A majority of Canadians remain concerned about COVID-19, however, their anxieties toward the virus have softened and vary depending on age, according to a new poll.
The Ipsos poll conducted exclusively for Global News between Dec. 14 and 16, 2022, found 61 per cent of the 1,004 adults surveyed indicated that COVID-19 is a concern and 70 per cent disagreed with the notion the virus “is not a big deal.”
However, a clear consensus that once existed among Canadians supporting strong public health measures and showing high levels of concern appears to have softened, says Ipsos senior vice-president Sean Simpson.
“What’s really interesting about the evolution of this disease and public opinion on the disease is two years ago, there was pretty well a consensus in Canada: COVID was a concern. There was very strong support for mandatory vaccinations, for restrictions on travel, et cetera,” he said.
“Now that we’re almost nearing the three-year mark, we have nothing close to a consensus and we can’t even necessarily agree that it is an ongoing concern.”
Two years ago, Simpson says levels of anxiety about the virus and support for public health measures all had levels of support in the 80 to 90 per cent range.
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Now, with just over 60 per cent of Canadians indicating the virus as a concern and just under 40 per cent saying it isn’t, Canadians have become “increasingly divided on the issue of COVID-19,” Simpson said.
Older Canadians were more likely to indicate feelings of concern over the virus, with three-quarters of those 55 and over saying they’re worried, while 57 per cent of those 35 to 54 agreed and 50 per cent of 18- to-34-year-olds said they were concerned.
Simpson says this difference of opinion among age groups has been a consistent trend in polling on COVID-19 over the last three years, which reflects the realities of those most at risk from the virus.
“Older people are more vulnerable, younger people in general are less vulnerable to COVID-19.… The older you are, the more likely you are to believe that COVID-19 is an ongoing concern for you,” he said.
Regionally, respondents from the Prairies indicated the highest levels of concern at 68 per cent and those in Alberta had the lowest, at 52 per cent.
As concern over SARS-CoV-2 is waning in Canada, so, too, is Canadians’ drive to get COVID-19 vaccines, according to the poll.
Fifty-eight per cent of respondents said they had recently received a COVID-19 vaccine and another 14 per cent said they intended to get one.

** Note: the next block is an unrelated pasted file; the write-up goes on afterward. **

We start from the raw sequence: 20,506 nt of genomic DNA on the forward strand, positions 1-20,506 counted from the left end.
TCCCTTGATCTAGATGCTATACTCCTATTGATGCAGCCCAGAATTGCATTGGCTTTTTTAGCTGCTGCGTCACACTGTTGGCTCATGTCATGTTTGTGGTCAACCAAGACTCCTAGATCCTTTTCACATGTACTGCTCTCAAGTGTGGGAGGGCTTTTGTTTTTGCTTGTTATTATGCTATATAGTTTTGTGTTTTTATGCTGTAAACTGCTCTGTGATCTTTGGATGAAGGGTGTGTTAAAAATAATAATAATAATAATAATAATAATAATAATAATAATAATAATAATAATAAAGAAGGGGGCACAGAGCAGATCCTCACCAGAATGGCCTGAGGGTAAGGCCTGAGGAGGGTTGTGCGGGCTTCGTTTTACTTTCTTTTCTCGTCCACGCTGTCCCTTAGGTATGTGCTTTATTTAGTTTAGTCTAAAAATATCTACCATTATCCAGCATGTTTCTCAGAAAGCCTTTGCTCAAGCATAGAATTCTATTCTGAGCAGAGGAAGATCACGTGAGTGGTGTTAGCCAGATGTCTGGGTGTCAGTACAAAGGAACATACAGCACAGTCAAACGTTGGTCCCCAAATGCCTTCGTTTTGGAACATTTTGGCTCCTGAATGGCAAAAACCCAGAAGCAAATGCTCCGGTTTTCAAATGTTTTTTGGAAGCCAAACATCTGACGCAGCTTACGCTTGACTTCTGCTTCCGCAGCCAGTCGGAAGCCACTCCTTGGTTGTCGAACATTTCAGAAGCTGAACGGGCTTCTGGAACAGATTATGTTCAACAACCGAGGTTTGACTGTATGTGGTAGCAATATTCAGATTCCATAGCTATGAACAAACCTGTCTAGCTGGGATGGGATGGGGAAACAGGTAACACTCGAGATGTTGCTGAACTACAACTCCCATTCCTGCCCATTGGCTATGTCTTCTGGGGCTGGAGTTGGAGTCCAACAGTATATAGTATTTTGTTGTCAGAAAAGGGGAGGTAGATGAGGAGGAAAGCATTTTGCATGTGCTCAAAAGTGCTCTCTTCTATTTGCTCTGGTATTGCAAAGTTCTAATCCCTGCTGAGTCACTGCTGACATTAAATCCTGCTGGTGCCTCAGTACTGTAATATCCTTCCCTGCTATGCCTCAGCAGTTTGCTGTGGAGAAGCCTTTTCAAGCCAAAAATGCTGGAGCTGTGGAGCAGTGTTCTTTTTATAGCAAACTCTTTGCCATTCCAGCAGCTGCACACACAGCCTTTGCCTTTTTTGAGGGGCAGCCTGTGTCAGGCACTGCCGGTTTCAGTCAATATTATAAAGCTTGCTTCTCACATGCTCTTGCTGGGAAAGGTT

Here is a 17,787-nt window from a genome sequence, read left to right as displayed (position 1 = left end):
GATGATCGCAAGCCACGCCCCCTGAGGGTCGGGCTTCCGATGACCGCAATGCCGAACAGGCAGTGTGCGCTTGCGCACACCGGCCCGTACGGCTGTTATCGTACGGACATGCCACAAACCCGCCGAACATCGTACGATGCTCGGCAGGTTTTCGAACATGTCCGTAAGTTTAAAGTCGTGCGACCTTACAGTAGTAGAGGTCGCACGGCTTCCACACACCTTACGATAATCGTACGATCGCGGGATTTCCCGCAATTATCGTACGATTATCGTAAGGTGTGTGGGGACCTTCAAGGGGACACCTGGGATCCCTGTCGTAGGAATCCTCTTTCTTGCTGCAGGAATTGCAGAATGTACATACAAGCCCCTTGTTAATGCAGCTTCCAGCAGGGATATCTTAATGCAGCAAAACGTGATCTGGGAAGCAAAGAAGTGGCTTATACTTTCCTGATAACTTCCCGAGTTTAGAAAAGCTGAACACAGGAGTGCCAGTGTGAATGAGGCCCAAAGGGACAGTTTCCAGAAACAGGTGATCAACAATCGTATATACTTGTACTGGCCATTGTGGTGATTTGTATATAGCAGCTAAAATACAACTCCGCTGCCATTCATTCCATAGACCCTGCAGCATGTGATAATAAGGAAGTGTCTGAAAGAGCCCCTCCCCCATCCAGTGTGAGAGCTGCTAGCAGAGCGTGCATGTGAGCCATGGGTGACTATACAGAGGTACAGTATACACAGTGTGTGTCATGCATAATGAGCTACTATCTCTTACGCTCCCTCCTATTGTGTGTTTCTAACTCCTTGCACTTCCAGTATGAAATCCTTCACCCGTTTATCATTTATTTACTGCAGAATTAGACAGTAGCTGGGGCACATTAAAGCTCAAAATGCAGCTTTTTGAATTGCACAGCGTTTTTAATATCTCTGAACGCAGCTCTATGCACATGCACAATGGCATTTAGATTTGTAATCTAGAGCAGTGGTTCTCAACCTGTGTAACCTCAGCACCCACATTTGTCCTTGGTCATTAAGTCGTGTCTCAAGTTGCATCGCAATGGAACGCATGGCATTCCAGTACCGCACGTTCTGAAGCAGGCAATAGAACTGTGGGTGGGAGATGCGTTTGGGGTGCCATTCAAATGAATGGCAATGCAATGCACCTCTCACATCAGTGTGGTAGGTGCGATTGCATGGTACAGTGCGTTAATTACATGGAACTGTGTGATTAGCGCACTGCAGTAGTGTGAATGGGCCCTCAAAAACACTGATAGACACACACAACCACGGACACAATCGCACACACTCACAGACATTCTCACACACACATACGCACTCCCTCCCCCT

But close to three in 10 said they do not intend to get a COVID-19 shot, which represents a reduction in the proportion of people who say they’re going to get the vaccine, Simpson said.
“Again, it was up (at) 80, 85 per cent when vaccines first came out,” he said.
“A lot of people were on board with getting it either because they felt that was the appropriate thing to do or because that was what the threshold was in order to be able to get your passport and do things without that stick or carrot, as it were.”
Federal data shows over 80 per cent of Canadians have received their initial two doses of COVID-19 vaccines, but only 50 per cent have received at least one booster dose and only 30 per cent have had a booster in the last six months.
The Ipsos polling results reflect this waning enthusiasm for COVID-19 vaccines, Simpson said.
“A lot of people are saying, ‘That’s it, that’s enough for me. I’ve done what I was required to do and I’m not going to volunteer to get any more shots.’”
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However, more Canadians say they’ve been recently vaccinated against COVID-19 than have received their flu shot, according to the polling results.
This is despite a significant and early wave of influenza cases that have swept across Canada over the last several weeks, which slammed the country’s already understaffed ERs and children’s hospitals.
Only four in 10 Canadians say they’ve had a flu shot, compared with 58 per cent who say they’ve recently received a COVID-19 vaccine.
Meanwhile, the same proportion of those who have had a flu vaccine this year — four in 10 — said they don’t plan to get a flu shot this year, the poll results say.
Once again, those who are older and more vulnerable to influenza are more likely to have received a jab than younger Canadians.
And while a majority of people — 64 per cent — say they are more likely to get a flu shot this year compared with last year, 14 per cent of Canadians say the opposite.
Overall, the polling numbers suggest COVID-19 and vaccination intentions have become more “divisive” as the world has entered the fourth year of the pandemic, Simpson said.
But they may also indicate Canadians are experiencing pandemic fatigue — a public attitude that is likely to guide government policy decisions away from implementing future restrictions, even as the new, highly transmissible variant XBB.1.5 has made its way to Canada, he added.
“People are just saying, ‘You know what? I’m done talking about that, dealing with it. I just want to move on,’” Simpson said.
“As a result of that sort of declining level of concern, declining level of interest, the growing apathy, it’s unlikely that governments are going to take major measures to institute any policy interventions just because the public appetite has declined.”
Exclusive Global News Ipsos polls are protected by copyright. The information and/or data may only be rebroadcast or republished with full and proper credit and attribution to “Global News Ipsos.” This poll was conducted between Dec. 14 and 16, 2022, on behalf of Global News. For this survey, a sample of 1,004 Canadians aged 18+ was interviewed. The precision of Ipsos online polls is measured using a credibility interval. In this case, the poll is accurate to within ± 3.5 percentage points, 19 times out of 20, had all Canadians aged 18+ been polled.